Z & Y Restaurant


Couple’s Delight.


Szechuan-style chicken.


Chicken with explosive chili pepper.


Tan tan noodles.

Being a food obsessive, I carry a long list in my phone called “places to check out” that I am constantly chipping away at, and always adding to (it’s dangerous, that list). ~Z & Y RESTAURANT~ has been on the list for a while (too long!), and a recent endorsement from a fellow spice-lovin’ chef buddy lit a fire under my ass to get over there (so to speak). Now, I have been on the Spices! and Spices II train for a while, going there frequently to get my fire-breathing fix—but after my meal this week at Z & Y, there’s a new dragon in my life.

First off, how great to find such a gem in Chinatown (and I get a kick out of the fact it’s just across the street from ABC Restaurant Cafe). This is no hole in the wall: owner Michelle Zhang, who took over a couple years ago (she moved to San Francisco six years ago from Shanghai) has created a nicely decorated room, with lanterns overhead, screens in the back, comfortable seating, and good lighting. Her husband, chef-owner Li Jun Han, is from Beijing, and has cooked for Chinese presidents and the Chinese consulate in San Francisco. (Yeah, I’d say he’s a good husband to have.) And she’s delightful—so friendly and welcoming. You’re in good hands here.

Now, since they’re in Chinatown, you’ll see a bunch of the Chinese-American standards on the menu (sweet and sour pork, five kung pao dishes, etc.), but that’s not why you’re here. You’re here because you like it hot, baby. Damned hot! (Hot tub! Gonna get ya hot! Gonna make ya sweat! Hey!)

You might as well start strong out of the gates and order the Couple’s Delight ($7.50), a staggeringly delicious cold dish of oh-so-thinly sliced tendon, shank, and tripe, draped with the numbing Szechuan pepper and chili oil, plus the crunch of peanut and bean sprouts. Have you ever experienced Szechuan pepper? It’s one of my favorite sensations, like a citrusy defibrillation for your tongue, and then it sneaks up as a tingle on your lips. Do not let the parts in this dish freak you out—it was so good I ate it for breakfast the next day, no joke. And everything in the dish is so expertly sliced—almost paper thin, if meat could be paper.

The next cold appetizer to rock your socks is the Szechuan-style chicken ($7.95), such meaty and flavorful pieces in a sweeter and spicy sauce (with some sesame) that totally hypnotized me into eating more. And more. And more. The dark meat is hacked into little pieces on the bone, so you gotta get all Chinese and suck those bones, baby. And the thinly sliced cucumber is an excellent in-between-bites refresher.

Is your mouth burning yet? Oh yes it is. Don’t cry, you’ll be fine. Personally, I try not to kill the heat with water—it only makes it worse (although the staff here cruise the room frequently with a water pitcher). Just have a couple bites of white rice and ride the heat, honey. Breathe. Take another bite. It’s okay that your face is on fire, really.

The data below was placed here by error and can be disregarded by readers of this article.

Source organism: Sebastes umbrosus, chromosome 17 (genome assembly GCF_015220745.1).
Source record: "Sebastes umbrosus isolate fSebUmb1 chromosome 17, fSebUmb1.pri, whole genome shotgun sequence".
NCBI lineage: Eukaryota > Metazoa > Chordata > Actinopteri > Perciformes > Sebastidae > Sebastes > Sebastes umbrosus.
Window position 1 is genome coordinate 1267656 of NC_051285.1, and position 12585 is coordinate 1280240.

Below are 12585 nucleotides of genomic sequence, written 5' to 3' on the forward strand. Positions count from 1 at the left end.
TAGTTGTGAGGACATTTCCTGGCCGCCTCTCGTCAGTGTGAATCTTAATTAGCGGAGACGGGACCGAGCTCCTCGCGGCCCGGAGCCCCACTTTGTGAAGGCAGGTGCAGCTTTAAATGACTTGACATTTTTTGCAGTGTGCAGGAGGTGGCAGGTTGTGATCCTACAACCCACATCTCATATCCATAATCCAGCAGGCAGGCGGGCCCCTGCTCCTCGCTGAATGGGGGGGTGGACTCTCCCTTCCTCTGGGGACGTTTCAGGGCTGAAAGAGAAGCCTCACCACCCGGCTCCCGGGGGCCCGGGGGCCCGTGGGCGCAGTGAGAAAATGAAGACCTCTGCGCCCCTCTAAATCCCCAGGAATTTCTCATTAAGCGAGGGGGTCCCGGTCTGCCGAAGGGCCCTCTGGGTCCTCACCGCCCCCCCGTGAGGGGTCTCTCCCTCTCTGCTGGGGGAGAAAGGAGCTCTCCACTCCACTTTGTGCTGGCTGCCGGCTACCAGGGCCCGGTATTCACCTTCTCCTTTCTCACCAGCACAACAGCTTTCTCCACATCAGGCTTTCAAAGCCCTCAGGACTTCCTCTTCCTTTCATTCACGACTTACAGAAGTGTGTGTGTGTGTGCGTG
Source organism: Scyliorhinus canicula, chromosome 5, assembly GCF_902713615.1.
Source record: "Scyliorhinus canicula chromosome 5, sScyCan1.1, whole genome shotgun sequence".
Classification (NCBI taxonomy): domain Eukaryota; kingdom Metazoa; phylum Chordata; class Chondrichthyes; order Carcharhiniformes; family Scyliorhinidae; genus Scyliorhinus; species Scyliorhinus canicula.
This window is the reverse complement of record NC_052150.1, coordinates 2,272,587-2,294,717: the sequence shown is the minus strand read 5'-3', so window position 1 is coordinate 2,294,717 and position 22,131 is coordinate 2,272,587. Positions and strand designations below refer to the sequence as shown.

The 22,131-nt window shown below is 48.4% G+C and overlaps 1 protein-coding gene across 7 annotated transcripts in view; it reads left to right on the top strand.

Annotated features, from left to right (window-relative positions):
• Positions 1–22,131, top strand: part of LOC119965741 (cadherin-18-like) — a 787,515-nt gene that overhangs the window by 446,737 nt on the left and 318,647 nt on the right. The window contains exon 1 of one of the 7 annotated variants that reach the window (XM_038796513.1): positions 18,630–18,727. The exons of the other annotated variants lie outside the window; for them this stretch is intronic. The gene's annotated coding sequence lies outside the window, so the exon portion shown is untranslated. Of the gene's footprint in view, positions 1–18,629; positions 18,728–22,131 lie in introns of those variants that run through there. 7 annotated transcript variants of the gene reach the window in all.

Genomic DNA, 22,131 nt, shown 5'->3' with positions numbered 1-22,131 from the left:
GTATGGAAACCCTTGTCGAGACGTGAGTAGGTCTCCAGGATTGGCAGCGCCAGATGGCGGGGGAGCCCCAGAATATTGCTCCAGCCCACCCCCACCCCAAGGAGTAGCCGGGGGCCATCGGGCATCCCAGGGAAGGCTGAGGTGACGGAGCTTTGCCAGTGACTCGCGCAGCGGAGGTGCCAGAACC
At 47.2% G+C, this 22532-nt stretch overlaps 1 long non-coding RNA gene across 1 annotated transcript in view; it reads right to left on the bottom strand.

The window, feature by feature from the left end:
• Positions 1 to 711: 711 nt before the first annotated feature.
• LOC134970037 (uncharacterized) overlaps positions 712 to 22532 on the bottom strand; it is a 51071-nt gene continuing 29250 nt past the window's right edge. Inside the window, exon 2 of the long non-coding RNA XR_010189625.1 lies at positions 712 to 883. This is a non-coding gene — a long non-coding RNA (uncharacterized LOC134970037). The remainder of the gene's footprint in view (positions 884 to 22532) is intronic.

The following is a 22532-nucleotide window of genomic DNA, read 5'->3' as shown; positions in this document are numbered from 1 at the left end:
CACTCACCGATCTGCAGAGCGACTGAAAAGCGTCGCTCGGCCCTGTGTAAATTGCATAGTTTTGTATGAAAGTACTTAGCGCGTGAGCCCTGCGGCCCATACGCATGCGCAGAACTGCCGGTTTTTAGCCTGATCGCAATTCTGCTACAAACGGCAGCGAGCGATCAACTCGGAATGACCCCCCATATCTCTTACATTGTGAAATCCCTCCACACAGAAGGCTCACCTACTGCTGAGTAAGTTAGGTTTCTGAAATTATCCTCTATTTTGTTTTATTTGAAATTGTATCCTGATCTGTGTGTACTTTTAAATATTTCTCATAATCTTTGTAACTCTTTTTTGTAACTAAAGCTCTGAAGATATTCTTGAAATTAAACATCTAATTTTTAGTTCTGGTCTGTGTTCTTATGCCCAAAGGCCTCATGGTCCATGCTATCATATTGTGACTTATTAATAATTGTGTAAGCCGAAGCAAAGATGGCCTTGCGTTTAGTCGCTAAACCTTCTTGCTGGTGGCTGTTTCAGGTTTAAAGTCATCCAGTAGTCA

A trademark dish is the chicken with explosive chili pepper ($10.95). It’s a ridiculous presentation: a huge round plate of dried peppers arrives at the table like a fiery garden, hiding tender and juicy pieces of lightly fried boneless chicken within. The savory meat isn’t too spicy—wait a second, oh, yeah, there it is. And if you’re hardcore, you can always munch one of the peppers for a little extra oomph. Oh, and if you’re a bone sucker, order the dish with meat on the bone instead. Wings, baby!

The spicy fish with flaming chili oil ($18), the most expensive thing we ordered (the chef uses filet of sole), wasn’t actually a standout for us. But here’s what was downright sexy: the silky tofu with house spicy sauce ($5.95). It was like flan, custardy and lightly sweet, with fried soybeans, sesame, and the tiniest brunoise of Chinese black pickle. The kitchen dials back the heat in this dish’s sauce so it doesn’t overwhelm the tofu—it’s layered, and almost delicate. (I loved this dish cold the next day.)

Do you dig noodles? Who doesn’t, right? The tan tan noodles ($6.95) were best in class, thick and springy in a spicy sesame sauce of ground pork and peanuts, topped with pea sprouts. It was like a Szechuan Bolognese sauce, decadently coating each noodle. Slurp.

Since you have to get some vegetables in the mix, we were lucky that mustard greens were in season, expertly cooked to just the right crispness, with a healthy showing of garlic. There are other vegetable dishes on the menu, but I have learned to ask what’s market fresh.

There are so many dishes I want to try on this menu that I’m already plotting my return for cumin lamb, and scallion pancake, and a clay pot dish, and and and… Fortunately Z & Y is open daily for lunch and dinner, so it shouldn’t be too hard for me to keep making my way through the menu. This place is a total score—and they even style you with two hours of free parking at the Portsmouth Square Garage if you spend $30. Sweet! And spicy. Very, very spicy.

655 Jackson St. San Francisco
(at Kearny St.)
Li Jun Han, chef


  • Chinese
  • Szechuan


  • Good for Groups
  • Kid Friendly
  • Lunch